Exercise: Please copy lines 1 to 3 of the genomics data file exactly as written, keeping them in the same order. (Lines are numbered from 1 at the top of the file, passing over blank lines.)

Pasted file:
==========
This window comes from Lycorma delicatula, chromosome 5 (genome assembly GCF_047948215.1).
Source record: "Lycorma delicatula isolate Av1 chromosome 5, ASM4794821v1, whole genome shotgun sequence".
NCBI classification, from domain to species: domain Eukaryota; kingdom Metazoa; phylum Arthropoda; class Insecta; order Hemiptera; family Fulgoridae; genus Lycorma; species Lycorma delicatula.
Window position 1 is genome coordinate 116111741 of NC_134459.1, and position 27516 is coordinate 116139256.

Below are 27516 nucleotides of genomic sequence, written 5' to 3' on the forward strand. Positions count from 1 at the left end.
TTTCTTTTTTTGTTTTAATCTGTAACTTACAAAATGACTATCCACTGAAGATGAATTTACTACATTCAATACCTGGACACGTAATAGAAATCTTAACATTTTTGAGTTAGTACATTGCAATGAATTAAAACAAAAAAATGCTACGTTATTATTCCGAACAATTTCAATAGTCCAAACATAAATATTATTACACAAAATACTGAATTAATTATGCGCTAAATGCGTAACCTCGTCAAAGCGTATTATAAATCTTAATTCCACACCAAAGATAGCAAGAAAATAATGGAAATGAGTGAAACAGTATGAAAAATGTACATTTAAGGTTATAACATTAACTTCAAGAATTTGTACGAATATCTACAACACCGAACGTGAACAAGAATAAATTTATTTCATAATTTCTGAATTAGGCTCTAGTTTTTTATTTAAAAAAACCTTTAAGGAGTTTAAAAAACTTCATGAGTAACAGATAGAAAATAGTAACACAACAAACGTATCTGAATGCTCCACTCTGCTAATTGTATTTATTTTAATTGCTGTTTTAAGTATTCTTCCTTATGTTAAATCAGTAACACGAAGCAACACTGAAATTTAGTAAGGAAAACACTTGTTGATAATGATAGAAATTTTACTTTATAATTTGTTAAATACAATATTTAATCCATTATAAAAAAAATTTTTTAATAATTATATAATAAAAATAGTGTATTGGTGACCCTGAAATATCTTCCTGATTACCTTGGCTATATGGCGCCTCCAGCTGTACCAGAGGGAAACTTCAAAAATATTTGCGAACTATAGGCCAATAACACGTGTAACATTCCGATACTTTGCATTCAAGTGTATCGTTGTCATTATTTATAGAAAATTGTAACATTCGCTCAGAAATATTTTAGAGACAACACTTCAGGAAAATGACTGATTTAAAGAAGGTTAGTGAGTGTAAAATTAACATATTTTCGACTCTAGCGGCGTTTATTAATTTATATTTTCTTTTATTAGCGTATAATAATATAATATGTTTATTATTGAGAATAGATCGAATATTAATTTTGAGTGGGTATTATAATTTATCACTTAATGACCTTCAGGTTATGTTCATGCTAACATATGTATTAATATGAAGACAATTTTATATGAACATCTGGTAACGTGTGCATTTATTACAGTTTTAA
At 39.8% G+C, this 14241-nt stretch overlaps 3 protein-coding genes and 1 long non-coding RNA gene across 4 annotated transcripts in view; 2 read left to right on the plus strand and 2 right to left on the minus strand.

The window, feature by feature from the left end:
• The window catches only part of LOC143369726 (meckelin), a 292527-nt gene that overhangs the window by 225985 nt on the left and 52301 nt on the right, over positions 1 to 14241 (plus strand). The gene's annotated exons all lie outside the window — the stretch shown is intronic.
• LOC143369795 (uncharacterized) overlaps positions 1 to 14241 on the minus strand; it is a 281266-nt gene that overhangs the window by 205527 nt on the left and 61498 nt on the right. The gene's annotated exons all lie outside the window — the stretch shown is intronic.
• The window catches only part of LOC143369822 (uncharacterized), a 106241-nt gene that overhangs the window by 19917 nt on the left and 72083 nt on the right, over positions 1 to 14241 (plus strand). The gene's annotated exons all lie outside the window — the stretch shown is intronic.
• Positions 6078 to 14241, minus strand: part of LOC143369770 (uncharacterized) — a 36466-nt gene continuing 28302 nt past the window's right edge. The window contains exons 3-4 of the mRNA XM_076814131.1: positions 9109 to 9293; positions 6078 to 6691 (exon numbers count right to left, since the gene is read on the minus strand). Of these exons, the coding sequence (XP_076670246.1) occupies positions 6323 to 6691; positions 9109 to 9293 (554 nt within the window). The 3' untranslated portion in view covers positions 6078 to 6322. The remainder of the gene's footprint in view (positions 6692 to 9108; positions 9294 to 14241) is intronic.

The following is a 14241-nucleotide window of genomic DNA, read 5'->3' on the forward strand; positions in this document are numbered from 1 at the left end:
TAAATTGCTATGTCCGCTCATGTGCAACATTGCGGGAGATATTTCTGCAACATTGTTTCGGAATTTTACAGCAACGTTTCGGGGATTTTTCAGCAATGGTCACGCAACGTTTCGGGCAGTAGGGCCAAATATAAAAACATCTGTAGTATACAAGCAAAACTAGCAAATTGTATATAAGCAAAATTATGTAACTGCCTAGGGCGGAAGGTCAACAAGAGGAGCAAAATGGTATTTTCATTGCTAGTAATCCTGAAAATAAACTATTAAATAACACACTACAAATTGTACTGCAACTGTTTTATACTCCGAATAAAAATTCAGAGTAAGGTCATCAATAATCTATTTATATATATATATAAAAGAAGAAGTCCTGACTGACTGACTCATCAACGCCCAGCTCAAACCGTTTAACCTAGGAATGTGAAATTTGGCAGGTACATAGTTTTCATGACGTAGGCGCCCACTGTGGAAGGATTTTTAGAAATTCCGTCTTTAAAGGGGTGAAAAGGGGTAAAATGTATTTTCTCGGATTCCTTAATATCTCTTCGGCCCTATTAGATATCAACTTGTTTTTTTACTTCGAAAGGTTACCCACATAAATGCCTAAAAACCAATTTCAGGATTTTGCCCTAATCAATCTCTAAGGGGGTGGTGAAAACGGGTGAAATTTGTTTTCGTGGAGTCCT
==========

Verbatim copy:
This window comes from Lycorma delicatula, chromosome 5 (genome assembly GCF_047948215.1).
Source record: "Lycorma delicatula isolate Av1 chromosome 5, ASM4794821v1, whole genome shotgun sequence".
NCBI classification, from domain to species: domain Eukaryota; kingdom Metazoa; phylum Arthropoda; class Insecta; order Hemiptera; family Fulgoridae; genus Lycorma; species Lycorma delicatula.